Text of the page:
Nathalie Miebach
831,255 views • 4:19


What you just heard are the interactions of barometric pressure, wind and temperature readings that were recorded of Hurricane Noel in 2007. The musicians played off a three-dimensional graph of weather data like this. Every single bead, every single colored band, represents a weather element that can also be read as a musical note. I find weather extremely fascinating. Weather is an amalgam of systems that is inherently invisible to most of us. So I use sculpture and music to make it, not just visible, but also tactile and audible.

All of my work begins very simple. I extract information from a specific environment using very low-tech data collecting devices — generally anything I can find in the hardware store. I then compare my information to the things I find on the Internet — satellite images, weather data from weather stations as well as offshore buoys. That's both historical as well as real data. And then I compile all of these numbers on these clipboards that you see here. These clipboards are filled with numbers. And from all of these numbers, I start with only two or three variables. That begins my translation process.

My translation medium is a very simple basket. A basket is made up of horizontal and vertical elements. When I assign values to the vertical and horizontal elements, I can use the changes of those data points over time to create the form. I use natural reed, because natural reed has a lot of tension in it that I cannot fully control. That means that it is the numbers that control the form, not me. What I come up with are forms like these. These forms are completely made up of weather data or science data. Every colored bead, every colored string, represents a weather element. And together, these elements, not only construct the form, but they also reveal behavioral relationships that may not come across through a two-dimensional graph.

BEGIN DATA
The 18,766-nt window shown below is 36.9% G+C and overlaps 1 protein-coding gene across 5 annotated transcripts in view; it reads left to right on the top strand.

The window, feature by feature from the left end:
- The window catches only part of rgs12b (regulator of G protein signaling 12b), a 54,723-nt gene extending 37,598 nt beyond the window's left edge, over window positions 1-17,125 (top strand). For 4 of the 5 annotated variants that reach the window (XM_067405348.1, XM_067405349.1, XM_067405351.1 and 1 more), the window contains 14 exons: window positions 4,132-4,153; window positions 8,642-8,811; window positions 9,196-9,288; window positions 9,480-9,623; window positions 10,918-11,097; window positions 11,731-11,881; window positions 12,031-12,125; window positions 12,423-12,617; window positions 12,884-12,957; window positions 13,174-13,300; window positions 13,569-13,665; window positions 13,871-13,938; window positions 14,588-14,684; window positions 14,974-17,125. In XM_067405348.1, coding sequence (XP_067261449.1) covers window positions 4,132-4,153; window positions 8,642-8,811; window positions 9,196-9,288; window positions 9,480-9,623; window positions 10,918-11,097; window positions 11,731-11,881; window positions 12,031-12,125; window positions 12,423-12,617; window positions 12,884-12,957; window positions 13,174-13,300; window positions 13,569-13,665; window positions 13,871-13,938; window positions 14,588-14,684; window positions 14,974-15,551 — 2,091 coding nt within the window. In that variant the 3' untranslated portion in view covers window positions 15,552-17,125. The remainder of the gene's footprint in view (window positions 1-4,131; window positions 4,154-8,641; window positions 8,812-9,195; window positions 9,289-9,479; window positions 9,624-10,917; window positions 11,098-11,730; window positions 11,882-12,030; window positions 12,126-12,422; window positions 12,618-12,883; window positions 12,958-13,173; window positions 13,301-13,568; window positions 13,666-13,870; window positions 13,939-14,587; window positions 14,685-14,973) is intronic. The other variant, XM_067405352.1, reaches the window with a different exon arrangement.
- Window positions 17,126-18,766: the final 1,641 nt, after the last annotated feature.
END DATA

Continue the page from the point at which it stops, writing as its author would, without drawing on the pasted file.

When you step closer, you actually see that it is indeed all made up of numbers. The vertical elements are assigned a specific hour of the day. So all the way around, you have a 24-hour timeline. But it's also used to assign a temperature range. On that grid, I can then weave the high tide readings, water temperature, air temperature and Moon phases. I also translate weather data into musical scores. And musical notation allows me a more nuanced way of translating information without compromising it.

So all of these scores are made up of weather data. Every single color, dot, every single line, is a weather element. And together, these variables construct a score. I use these scores to collaborate with musicians. This is the 1913 Trio performing one of my pieces at the Milwaukee Art Museum. Meanwhile, I use these scores as blueprints to translate into sculptural forms like this, that function still in the sense of being a three-dimensional weather visualization, but now they're embedding the visual matrix of the musical score, so it can actually be read as a musical score.

What I love about this work is that it challenges our assumptions of what kind of visual vocabulary belongs in the world of art, versus science. This piece here is read very differently depending on where you place it. You place it in an art museum, it becomes a sculpture. You place it in a science museum, it becomes a three-dimensional visualization of data. You place it in a music hall, it all of a sudden becomes a musical score. And I really like that, because the viewer is really challenged as to what visual language is part of science versus art versus music.

The other reason why I really like this is because it offers an alternative entry point into the complexity of science. And not everyone has a Ph.D. in science. So for me, that was my way into it.

Thank you.